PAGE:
You'll find two main versions of the 2133 on sale: one that uses SuSE Linux, and one that uses Windows Vista Business edition. It's also possible to find versions of the 2133 with Windows XP on sale at selected retailers.
The Vista and Linux versions have similar specifications. They both use a CPU that's the computing equivalent of a lame horse -- a 1.2GHz VIA C7-M. The Vista model gets 2GB of RAM -- 128MB of which is allocated to the graphics card, while the Linux model uses 1GB. It's worth noting that, alongside the 1.2GHz chip, American customers get to choose from a 1GHz C7-M, or the slightly faster 1.6GHz C7-M, which leads us to believe HP has something against the British.
UK buyers don't get much choice in terms of storage, either. While the Americans can choose between 120GB or 160GB 1.8-inch drives, or a 4GB solid-state drive, us Brits are only permitted the 120GB mechanical disk. These provide ample storage but they aren't as sturdy as their solid-state counterparts in the event of a fall. This particular feature makes the 2133 a less desirable machine for children and the chronically clumsy.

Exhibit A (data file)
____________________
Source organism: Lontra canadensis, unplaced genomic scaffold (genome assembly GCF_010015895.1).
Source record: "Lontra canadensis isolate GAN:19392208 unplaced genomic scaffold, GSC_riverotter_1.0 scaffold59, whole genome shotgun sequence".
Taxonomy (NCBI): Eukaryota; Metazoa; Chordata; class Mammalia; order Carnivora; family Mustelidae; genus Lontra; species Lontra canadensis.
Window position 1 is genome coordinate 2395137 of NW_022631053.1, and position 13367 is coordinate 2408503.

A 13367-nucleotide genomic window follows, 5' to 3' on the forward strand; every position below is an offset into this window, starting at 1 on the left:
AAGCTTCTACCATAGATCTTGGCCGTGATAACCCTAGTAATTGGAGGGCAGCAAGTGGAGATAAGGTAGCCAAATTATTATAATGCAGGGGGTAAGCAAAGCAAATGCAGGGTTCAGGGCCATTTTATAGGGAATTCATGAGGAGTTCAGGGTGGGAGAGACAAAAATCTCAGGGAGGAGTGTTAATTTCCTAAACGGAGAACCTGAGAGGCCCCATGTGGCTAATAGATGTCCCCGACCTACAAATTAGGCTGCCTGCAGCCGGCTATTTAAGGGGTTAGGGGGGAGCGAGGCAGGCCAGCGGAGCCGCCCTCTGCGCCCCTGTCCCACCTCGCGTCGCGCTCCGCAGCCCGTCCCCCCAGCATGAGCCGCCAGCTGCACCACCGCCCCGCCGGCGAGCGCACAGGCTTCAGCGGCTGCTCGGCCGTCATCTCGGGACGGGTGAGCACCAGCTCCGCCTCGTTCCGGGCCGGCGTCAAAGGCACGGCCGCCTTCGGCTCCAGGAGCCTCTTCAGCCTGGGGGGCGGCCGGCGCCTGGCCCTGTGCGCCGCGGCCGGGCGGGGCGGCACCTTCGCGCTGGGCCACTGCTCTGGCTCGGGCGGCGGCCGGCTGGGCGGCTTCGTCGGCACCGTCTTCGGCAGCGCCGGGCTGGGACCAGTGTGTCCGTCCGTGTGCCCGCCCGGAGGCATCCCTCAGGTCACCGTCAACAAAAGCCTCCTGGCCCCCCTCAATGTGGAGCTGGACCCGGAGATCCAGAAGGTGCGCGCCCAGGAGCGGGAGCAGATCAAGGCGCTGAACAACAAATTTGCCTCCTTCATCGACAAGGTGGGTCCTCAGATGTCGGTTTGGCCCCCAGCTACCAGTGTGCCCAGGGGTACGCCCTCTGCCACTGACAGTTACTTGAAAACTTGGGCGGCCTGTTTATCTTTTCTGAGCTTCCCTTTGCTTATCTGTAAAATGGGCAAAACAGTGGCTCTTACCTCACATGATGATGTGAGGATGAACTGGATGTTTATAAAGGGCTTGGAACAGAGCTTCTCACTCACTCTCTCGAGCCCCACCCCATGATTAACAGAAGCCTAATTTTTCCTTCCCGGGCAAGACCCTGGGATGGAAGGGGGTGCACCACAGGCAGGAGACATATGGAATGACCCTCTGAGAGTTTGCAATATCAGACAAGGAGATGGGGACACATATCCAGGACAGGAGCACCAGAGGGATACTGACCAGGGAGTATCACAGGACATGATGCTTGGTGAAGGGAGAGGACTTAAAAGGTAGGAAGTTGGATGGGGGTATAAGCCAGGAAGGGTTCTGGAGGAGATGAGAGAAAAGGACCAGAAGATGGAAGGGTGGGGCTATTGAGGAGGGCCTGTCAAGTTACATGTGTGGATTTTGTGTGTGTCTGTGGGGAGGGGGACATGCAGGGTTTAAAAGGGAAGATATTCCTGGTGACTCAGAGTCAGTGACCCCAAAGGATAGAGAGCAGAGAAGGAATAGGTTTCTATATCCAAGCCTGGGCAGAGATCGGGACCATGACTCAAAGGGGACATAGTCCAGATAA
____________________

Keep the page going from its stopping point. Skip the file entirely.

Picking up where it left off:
We've mentioned the 2133 comes with 802.11a/b/g Wi-Fi, which is great. It lacks any sort of integrated 3G/HSDPA Web access, however, so you need to be within spitting distance of an open Wi-Fi hotspot in order to access the Internet. If carefree Web access is an important factor, you'll be better off buying an Eee PC in one of its 'Surf' variants.
Be aware that surfing outdoors isn't all that easy with a 2133. The 8.9-inch, 1,280x768-pixel screen uses HP's atrociously reflective BrightView coating, which makes it almost impossible to see anything if you're using it outside. It's actually pretty difficult to see what's going on if you're indoors, no matter how much you crank up the brightness. It's a world away from the matte coating on the Eee PC 900, which allows far more freedom in terms of where you use the machine.